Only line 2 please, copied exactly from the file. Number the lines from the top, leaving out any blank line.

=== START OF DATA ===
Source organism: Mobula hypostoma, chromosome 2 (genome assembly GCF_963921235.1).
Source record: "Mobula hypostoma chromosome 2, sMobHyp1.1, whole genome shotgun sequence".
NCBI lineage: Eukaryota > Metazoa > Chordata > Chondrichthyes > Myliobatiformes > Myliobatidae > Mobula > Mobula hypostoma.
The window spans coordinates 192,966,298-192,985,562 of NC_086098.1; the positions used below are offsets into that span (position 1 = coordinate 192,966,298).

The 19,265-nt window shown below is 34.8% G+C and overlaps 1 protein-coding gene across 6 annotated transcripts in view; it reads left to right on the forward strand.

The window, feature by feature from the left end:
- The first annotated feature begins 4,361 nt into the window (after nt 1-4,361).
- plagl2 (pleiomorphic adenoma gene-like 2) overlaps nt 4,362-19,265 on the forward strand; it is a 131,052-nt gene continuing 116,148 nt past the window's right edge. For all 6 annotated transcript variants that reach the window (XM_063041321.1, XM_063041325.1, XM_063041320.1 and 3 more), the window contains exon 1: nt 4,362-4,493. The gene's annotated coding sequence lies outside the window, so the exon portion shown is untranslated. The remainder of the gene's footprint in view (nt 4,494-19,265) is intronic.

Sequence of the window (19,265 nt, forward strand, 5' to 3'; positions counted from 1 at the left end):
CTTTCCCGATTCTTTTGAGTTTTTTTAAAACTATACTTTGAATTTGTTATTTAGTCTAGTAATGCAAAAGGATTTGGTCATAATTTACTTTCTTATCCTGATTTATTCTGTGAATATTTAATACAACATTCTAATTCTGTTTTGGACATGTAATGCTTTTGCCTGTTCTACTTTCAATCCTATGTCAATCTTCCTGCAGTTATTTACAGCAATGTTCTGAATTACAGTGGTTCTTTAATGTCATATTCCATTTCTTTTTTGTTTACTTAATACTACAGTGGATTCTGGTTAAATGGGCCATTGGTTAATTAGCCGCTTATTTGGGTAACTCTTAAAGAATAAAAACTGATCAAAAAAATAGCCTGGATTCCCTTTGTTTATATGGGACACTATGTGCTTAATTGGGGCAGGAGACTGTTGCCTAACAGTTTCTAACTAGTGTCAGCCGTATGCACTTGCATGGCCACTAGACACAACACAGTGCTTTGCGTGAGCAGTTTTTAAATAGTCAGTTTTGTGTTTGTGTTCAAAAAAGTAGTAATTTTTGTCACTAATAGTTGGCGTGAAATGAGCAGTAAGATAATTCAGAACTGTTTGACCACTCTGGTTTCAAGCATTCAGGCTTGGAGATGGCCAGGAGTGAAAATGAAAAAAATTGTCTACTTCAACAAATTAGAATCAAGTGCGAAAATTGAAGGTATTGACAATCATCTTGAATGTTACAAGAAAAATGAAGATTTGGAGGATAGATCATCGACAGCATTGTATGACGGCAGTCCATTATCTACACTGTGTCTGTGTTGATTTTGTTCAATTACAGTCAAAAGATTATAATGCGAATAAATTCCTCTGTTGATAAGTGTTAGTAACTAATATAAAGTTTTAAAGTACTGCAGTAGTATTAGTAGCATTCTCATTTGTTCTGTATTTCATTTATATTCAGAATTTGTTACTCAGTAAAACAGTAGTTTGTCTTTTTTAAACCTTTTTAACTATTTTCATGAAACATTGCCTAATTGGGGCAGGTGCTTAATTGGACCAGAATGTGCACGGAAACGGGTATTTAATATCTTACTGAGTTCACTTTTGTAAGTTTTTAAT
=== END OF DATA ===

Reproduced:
Source record: "Mobula hypostoma chromosome 2, sMobHyp1.1, whole genome shotgun sequence".